“Drew Hayes’ Poison Elves” #1 by Robb Horan, Keith Davidsen, Montos and Shannon Ritchie is a revival of the original “Poison Elves,” a cult hit that survived the market implosion of the ’90s, ending only with Hayes’ untimely death.
Hayes’ title and concept were a friendly poke at Wendy and Richard Pini’s cheerful and influential “Elfquest,” but the epic fantasy title quickly moved beyond “elves who swear, kill and have sex” into its own voice. The main character, Lusiphur Malache, is a mash of antihero stereotypes — angst, traumatic childhood, gothy wardrobe, an arrogant swagger and a talent for violence, i.e. the whole antiheroic works — but Hayes’ addictive energy and sometimes bizarre humor made the title successful. Hayes’ skills improved rapidly, but even at his peak, “Poison Elves” was flawed and raw, like a garage band. I was excited when I heard the news that Ape Entertainment planned to continue the story from “Poison Elves,” based on notes that Hayes left behind.
Neither nostalgia nor respect for indie publishing can make me ignore that “Drew Hayes’ Poison Elves” #1 is a hot mess. It is created by and for fans of the original series, but its general incompetence and specific inferiority to Hayes’ work are painful.
The main story, “Presumed Dead,” is written by Robb Horan with art by Montos. Horan’s basic plot outline itself is fine in how it sets up a conflict and resolves it quickly. However, as an introduction to the world of “Poison Elves,” “Presumed Dead” approaches the new reader in exactly the wrong way. Horan’s world-building explains too much, but none of the information given is particularly interesting or useful to anyone not already familiar with the original “Poison Elves.”
It’s not so much that Lusiphur is out of character, as it is that “Drew Hayes’ Poison Elves” #1 lacks any kind of much-needed character introductions. New readers are given a tangle of swordplay and a power struggle, some back-and-forth insults and a confusing jumble of characters and place names.
Horan follows in Hayes’ footsteps in having Jace San Lanagaith narrate the story. While it’s a faithful touch, Jace’s wordy narration was always one of Hayes’ weaker techniques, and Horan’s information dumps are no easier to digest. Neither Horan’s script nor Montos’ art stages scenes to draw a reader in.
The art for “Presumed Dead” is the epitome of clutter, both in how shape and space are poorly defined and in the composition of panels and pages. Worse, the flow of action is difficult to follow and the facial expressions are awkward. Jaws, noses and musculature for the same character shift from panel to panel. Unusual layouts work against clarity and readability. The backgrounds are mostly depressingly flat. As a reader who is familiar with “Poison Elves,” it’s disorienting to read, and I can’t think how a new reader would possibly comprehend or care about what is going on.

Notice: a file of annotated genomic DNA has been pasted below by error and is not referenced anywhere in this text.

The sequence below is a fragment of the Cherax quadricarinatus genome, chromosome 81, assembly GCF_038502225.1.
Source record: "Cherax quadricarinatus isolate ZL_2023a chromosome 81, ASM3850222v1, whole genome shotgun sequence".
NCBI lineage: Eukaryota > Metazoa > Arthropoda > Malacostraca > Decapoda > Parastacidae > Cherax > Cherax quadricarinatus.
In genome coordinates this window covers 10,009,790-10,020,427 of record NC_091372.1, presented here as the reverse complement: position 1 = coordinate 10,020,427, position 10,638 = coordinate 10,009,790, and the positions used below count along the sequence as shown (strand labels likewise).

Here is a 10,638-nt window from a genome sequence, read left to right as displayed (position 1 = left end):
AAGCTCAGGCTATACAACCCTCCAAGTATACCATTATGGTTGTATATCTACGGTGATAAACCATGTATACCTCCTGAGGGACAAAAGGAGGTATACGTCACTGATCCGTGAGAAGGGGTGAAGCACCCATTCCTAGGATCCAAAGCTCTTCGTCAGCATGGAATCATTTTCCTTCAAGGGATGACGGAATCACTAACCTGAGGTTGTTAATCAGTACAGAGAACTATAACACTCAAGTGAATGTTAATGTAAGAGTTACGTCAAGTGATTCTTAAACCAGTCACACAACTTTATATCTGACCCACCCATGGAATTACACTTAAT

Even the lettering in “Presumed Dead” is ill-crafted. Bennett uses a different script for different characters, and the effect is distracting. Not everyone can be like Todd Klein and make this kind of trick work. Without any sense of typographic design or how text styles interact with each other and the page, having more than two lettering styles on a page adds even more visual clutter.
The very last panel of “Presumed Dead” has a nice cityscape and a good use of white silhouettes by Montos, but it’s too little, too late.
The backup story, “The Seventh Sin” by Keith Davidsen and Shannon Ritchie is slightly better. Ritchie’s artwork does have a great woodcut look to it, but this elegance of line is neutralized by a haphazard and crowded page and panel layout. Davidsen’s dialogue sounds like Hayes’ Lusiphur, but unfortunately the story itself is equally unfriendly to new readers.
Both as a comic in its own right and as an exercise in bringing back the dead, “Drew Hayes’ Poison Elves” #1 fails, which is a shame, because the market could always use more diversity in publishers and genres. Curious readers would do better to pick up trades of the original “Poison Elves” instead.